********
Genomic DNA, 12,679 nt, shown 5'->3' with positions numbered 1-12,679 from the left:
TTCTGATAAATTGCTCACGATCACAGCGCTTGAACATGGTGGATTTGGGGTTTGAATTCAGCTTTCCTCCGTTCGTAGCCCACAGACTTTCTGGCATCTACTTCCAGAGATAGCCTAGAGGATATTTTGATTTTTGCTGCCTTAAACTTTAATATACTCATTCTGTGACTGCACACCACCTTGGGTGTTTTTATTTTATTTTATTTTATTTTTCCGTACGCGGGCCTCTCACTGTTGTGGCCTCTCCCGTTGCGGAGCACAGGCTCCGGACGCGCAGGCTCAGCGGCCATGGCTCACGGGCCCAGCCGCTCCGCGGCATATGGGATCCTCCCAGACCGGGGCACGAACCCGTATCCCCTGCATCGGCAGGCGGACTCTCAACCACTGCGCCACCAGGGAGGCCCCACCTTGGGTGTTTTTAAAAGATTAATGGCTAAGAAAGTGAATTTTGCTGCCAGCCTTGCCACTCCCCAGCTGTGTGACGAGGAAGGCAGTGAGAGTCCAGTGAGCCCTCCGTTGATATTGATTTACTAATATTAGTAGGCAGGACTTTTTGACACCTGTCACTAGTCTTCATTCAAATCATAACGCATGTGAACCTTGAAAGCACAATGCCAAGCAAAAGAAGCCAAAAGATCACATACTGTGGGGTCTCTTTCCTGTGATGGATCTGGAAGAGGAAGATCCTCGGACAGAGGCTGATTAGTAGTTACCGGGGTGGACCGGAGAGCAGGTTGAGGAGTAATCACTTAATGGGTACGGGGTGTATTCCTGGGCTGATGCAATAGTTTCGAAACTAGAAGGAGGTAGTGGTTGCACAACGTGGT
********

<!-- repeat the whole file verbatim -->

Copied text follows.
Genomic DNA, 12,679 nt, shown 5'->3' with positions numbered 1-12,679 from the left:
TTCTGATAAATTGCTCACGATCACAGCGCTTGAACATGGTGGATTTGGGGTTTGAATTCAGCTTTCCTCCGTTCGTAGCCCACAGACTTTCTGGCATCTACTTCCAGAGATAGCCTAGAGGATATTTTGATTTTTGCTGCCTTAAACTTTAATATACTCATTCTGTGACTGCACACCACCTTGGGTGTTTTTATTTTATTTTATTTTATTTTTCCGTACGCGGGCCTCTCACTGTTGTGGCCTCTCCCGTTGCGGAGCACAGGCTCCGGACGCGCAGGCTCAGCGGCCATGGCTCACGGGCCCAGCCGCTCCGCGGCATATGGGATCCTCCCAGACCGGGGCACGAACCCGTATCCCCTGCATCGGCAGGCGGACTCTCAACCACTGCGCCACCAGGGAGGCCCCACCTTGGGTGTTTTTAAAAGATTAATGGCTAAGAAAGTGAATTTTGCTGCCAGCCTTGCCACTCCCCAGCTGTGTGACGAGGAAGGCAGTGAGAGTCCAGTGAGCCCTCCGTTGATATTGATTTACTAATATTAGTAGGCAGGACTTTTTGACACCTGTCACTAGTCTTCATTCAAATCATAACGCATGTGAACCTTGAAAGCACAATGCCAAGCAAAAGAAGCCAAAAGATCACATACTGTGGGGTCTCTTTCCTGTGATGGATCTGGAAGAGGAAGATCCTCGGACAGAGGCTGATTAGTAGTTACCGGGGTGGACCGGAGAGCAGGTTGAGGAGTAATCACTTAATGGGTACGGGGTGTATTCCTGGGCTGATGCAATAGTTTCGAAACTAGAAGGAGGTAGTGGTTGCACAACGTGGT